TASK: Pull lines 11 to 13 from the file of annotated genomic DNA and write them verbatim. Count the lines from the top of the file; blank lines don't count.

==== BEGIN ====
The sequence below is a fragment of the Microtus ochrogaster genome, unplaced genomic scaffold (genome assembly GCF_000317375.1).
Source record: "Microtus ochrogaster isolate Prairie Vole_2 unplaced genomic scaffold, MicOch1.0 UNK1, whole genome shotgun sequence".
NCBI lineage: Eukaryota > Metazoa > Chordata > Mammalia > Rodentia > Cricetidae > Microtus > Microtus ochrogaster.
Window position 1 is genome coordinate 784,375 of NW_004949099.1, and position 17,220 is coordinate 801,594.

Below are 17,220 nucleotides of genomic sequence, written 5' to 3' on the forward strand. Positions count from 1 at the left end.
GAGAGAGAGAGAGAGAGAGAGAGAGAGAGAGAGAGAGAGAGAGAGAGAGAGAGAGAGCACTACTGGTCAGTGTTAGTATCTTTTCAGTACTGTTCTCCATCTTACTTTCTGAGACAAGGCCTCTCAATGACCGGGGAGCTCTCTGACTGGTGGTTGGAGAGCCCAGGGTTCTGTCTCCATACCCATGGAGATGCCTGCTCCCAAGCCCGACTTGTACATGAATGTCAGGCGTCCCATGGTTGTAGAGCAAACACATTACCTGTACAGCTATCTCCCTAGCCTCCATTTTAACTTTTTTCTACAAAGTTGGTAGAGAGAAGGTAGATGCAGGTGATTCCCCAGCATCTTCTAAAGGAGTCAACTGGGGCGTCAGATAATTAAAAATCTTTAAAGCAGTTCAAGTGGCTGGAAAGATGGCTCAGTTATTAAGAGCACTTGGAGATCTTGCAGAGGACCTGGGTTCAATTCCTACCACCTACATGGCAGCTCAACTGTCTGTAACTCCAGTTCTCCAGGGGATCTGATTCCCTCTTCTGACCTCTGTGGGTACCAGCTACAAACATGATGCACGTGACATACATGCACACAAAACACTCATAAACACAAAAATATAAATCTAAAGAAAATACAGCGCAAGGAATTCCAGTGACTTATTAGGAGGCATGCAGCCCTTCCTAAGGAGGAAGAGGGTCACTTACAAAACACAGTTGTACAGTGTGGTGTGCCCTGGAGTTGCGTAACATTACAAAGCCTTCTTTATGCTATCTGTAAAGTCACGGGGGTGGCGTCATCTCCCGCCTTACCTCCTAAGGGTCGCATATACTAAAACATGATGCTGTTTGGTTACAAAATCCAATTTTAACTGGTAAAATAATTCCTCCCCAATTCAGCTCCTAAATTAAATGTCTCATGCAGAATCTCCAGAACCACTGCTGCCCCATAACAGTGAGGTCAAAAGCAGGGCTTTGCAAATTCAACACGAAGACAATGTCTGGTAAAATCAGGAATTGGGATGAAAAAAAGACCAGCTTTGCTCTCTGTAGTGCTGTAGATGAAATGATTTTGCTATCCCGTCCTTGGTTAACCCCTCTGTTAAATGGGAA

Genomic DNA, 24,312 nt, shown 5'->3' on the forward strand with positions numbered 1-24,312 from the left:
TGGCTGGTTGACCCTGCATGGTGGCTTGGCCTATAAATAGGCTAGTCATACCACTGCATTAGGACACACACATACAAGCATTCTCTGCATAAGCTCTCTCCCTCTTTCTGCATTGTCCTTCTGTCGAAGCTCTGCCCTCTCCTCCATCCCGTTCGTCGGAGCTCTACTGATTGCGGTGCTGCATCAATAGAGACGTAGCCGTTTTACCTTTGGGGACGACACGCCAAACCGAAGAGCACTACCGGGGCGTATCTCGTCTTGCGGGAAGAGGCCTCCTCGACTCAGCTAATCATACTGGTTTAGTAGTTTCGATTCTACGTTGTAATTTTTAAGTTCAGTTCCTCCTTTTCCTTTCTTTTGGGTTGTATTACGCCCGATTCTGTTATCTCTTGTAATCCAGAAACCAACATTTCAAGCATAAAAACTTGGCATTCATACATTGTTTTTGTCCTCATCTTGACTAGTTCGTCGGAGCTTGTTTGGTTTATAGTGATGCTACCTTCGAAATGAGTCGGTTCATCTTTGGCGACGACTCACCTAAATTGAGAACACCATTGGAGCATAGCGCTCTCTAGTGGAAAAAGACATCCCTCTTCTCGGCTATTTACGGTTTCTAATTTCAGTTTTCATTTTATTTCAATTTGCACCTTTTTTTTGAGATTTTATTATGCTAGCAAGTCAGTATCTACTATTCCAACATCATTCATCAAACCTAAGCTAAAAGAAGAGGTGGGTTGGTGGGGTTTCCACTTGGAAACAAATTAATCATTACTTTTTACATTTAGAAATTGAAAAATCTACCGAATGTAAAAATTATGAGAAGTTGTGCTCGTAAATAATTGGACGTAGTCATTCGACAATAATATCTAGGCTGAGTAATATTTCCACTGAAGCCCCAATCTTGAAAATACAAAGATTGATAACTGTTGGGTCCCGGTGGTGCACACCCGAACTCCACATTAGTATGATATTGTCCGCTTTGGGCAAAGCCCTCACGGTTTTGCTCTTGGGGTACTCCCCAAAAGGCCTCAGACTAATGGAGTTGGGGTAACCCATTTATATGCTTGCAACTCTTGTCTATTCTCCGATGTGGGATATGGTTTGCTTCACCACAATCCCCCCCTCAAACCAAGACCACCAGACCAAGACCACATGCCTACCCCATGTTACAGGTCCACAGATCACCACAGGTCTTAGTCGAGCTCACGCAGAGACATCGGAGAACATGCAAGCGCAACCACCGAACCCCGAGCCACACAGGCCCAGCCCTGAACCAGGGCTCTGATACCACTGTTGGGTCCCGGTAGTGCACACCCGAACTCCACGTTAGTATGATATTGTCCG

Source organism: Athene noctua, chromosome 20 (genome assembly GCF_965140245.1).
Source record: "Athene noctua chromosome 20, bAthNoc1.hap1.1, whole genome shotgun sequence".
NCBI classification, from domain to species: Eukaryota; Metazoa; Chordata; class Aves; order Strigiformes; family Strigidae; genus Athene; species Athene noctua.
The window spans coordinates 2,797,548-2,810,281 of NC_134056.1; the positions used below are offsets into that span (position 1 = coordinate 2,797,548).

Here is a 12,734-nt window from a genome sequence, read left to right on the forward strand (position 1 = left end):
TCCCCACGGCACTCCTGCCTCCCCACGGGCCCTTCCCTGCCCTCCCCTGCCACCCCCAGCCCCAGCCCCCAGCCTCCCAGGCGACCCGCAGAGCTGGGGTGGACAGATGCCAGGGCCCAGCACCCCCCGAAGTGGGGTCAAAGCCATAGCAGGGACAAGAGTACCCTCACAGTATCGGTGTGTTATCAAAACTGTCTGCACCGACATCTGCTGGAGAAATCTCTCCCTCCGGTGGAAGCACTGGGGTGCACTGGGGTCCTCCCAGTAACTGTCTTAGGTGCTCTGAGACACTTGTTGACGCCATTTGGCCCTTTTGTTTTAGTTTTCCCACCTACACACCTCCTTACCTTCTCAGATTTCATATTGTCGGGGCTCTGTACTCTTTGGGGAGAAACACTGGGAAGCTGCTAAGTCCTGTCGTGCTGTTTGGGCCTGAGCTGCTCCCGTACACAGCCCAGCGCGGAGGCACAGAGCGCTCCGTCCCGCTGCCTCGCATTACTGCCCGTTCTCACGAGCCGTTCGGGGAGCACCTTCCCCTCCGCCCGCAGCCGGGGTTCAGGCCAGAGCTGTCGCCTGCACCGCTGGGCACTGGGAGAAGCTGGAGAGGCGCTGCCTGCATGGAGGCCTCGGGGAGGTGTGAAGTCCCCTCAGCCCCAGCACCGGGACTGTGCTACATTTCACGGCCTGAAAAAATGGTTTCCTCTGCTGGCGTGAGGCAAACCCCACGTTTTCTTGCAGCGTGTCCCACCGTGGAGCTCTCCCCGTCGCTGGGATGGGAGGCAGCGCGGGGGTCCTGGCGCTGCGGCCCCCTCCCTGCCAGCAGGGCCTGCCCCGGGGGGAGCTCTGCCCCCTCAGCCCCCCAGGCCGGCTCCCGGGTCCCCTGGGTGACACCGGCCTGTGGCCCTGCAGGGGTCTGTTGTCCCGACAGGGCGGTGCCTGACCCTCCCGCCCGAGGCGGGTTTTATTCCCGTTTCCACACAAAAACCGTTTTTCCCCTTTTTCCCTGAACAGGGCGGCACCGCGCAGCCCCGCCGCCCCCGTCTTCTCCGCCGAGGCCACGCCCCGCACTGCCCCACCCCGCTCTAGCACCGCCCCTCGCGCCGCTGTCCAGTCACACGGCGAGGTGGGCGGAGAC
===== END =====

NCBI classification, from domain to species: Eukaryota; Metazoa; Chordata; class Aves; order Strigiformes; family Strigidae; genus Athene; species Athene noctua.
The window spans coordinates 2,797,548-2,810,281 of NC_134056.1; the positions used below are offsets into that span (position 1 = coordinate 2,797,548).

Here is a 12,734-nt window from a genome sequence, read left to right on the forward strand (position 1 = left end):